Adriamycin (ADM, or doxorubicin hydrochloride) is an effective antineoplastic agent whose use is restricted by its well-described, dose-dependent cardiotoxicity, This study measures ADM DNA adduct formation by 32P-radiolabeling DNA, enzymatically digesting radiolabeled DNA, separating the formed adducts on two-dimensional thinlayer chromatography (2D-TLC), and quantitating the adducts with autoradiography and densitometry. Thirty-six male Sprague-Dawley rats are randomized to receive ADM at varying intraperitoneal (IP) injection concentrations: 0.9% saline IP controls, 4mg/kg ADM IP, and 6mg/kg ADM IP. Myocardial and pulmonary tissues are harvested 48 hours after IP injection for autoradiographic and histopathologic analyses. The results indicate differences in the amount and type of adduct formation as a function of ADM concentration. Increased partial depurination of dGMP and dAMP occurs with increasing ADM concentration at equal incubation times. This depurination correlates with the emergence of new adducts HM-dUMP, 8-OH-dGMP, HM-dCMP, and Me-dCMP. The quantification of these adducts can potentially represent an early marker of ADM cardiotoxicity and thereby optimize the efficacy of individual chemotherapy regimens while minimizing adverse effects.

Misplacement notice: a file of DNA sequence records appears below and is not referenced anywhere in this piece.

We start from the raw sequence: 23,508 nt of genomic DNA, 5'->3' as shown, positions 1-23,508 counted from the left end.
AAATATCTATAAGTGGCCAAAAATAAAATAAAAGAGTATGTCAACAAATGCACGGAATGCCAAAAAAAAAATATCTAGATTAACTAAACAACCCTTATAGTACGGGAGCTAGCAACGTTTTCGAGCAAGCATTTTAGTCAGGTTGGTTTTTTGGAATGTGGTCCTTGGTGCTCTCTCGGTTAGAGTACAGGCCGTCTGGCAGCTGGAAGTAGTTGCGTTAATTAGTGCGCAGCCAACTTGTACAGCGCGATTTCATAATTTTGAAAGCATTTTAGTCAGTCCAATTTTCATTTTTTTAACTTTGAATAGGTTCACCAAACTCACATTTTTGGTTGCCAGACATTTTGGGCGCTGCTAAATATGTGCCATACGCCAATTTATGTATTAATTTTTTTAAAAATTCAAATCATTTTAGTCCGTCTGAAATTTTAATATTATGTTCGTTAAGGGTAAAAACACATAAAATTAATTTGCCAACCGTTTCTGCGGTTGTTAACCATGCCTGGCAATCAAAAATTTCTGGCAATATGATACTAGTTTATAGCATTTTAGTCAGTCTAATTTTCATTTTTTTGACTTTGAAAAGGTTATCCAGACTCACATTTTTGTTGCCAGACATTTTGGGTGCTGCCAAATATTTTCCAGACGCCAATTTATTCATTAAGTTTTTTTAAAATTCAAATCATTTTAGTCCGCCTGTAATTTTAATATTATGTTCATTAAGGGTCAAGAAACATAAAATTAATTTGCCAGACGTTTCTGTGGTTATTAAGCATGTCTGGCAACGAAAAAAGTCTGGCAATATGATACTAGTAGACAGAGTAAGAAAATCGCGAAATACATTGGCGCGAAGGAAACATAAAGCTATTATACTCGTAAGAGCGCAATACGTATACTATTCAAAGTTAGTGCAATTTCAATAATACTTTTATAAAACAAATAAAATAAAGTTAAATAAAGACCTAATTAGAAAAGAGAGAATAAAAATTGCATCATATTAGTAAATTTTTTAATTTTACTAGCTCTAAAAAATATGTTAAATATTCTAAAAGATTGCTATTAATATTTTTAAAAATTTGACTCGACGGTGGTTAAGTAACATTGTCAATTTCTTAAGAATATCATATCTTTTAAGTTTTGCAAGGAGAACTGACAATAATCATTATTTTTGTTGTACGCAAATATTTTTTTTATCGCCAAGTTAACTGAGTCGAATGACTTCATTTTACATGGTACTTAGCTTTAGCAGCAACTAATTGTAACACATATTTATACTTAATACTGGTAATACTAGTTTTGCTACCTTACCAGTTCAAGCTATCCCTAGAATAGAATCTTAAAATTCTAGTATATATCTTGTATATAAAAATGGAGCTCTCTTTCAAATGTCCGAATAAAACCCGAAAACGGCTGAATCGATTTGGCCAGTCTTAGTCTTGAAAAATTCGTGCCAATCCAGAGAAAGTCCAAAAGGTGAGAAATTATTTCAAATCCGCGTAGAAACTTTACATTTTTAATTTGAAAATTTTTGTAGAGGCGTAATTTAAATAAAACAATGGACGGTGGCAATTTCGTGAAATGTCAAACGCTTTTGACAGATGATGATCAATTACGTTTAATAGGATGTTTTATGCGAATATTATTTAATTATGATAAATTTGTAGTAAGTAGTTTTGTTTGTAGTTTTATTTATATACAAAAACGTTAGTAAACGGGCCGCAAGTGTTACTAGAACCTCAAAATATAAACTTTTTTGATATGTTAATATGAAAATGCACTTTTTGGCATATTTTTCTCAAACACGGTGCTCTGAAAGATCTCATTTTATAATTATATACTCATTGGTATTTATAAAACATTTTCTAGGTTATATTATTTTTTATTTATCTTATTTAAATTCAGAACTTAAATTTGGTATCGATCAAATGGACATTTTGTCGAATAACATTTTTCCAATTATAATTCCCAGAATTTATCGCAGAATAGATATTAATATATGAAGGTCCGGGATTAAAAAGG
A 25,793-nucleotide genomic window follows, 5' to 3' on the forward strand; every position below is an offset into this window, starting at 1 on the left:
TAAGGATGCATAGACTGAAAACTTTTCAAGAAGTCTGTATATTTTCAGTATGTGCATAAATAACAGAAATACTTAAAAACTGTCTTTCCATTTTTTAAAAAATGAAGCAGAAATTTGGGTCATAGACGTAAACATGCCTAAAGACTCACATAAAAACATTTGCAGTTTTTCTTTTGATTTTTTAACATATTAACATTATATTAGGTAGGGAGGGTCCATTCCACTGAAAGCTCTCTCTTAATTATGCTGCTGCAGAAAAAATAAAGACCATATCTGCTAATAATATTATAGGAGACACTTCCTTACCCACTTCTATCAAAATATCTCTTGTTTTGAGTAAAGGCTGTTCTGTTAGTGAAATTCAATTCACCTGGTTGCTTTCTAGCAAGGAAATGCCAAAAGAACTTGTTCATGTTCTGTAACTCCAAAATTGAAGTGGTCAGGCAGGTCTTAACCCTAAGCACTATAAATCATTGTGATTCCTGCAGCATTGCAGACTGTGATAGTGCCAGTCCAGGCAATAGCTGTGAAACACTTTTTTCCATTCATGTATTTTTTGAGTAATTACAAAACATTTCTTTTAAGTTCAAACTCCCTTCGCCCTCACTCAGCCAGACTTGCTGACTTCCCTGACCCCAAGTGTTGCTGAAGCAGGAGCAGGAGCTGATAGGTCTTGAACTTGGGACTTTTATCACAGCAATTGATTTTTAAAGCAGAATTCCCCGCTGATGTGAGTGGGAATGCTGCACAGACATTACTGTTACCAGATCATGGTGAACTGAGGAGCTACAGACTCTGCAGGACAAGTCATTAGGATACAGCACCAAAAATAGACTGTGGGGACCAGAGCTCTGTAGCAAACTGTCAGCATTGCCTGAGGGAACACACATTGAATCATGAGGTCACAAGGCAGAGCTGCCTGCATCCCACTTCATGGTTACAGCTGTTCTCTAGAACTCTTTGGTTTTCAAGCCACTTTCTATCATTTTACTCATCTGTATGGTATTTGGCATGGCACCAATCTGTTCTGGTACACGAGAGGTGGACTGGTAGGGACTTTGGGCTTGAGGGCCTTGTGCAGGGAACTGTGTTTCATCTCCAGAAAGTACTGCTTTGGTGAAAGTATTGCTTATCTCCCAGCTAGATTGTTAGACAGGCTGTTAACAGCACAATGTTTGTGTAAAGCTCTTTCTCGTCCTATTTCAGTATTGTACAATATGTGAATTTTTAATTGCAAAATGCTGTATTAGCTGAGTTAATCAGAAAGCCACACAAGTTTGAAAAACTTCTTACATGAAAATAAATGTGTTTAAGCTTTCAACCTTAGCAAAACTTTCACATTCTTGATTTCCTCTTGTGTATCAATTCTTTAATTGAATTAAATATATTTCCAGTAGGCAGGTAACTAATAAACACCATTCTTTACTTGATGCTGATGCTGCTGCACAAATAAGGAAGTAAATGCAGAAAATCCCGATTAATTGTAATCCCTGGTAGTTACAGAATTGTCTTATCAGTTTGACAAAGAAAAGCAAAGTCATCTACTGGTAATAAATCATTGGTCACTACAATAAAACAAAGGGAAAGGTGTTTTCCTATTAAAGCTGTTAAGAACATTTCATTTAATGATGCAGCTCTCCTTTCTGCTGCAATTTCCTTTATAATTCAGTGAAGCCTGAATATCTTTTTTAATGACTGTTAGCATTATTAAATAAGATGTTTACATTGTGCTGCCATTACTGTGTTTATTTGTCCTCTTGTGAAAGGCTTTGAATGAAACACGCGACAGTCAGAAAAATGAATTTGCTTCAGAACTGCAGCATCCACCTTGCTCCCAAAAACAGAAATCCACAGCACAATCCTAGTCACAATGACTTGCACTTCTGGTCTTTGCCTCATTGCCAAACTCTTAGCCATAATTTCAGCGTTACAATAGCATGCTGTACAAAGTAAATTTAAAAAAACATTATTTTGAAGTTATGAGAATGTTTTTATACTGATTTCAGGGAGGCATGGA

- DNA adduct
- Hydroxymethyl deoxyuridine monophosphate (HM-dUMP)
ASJC Scopus subject areas
- Cancer Research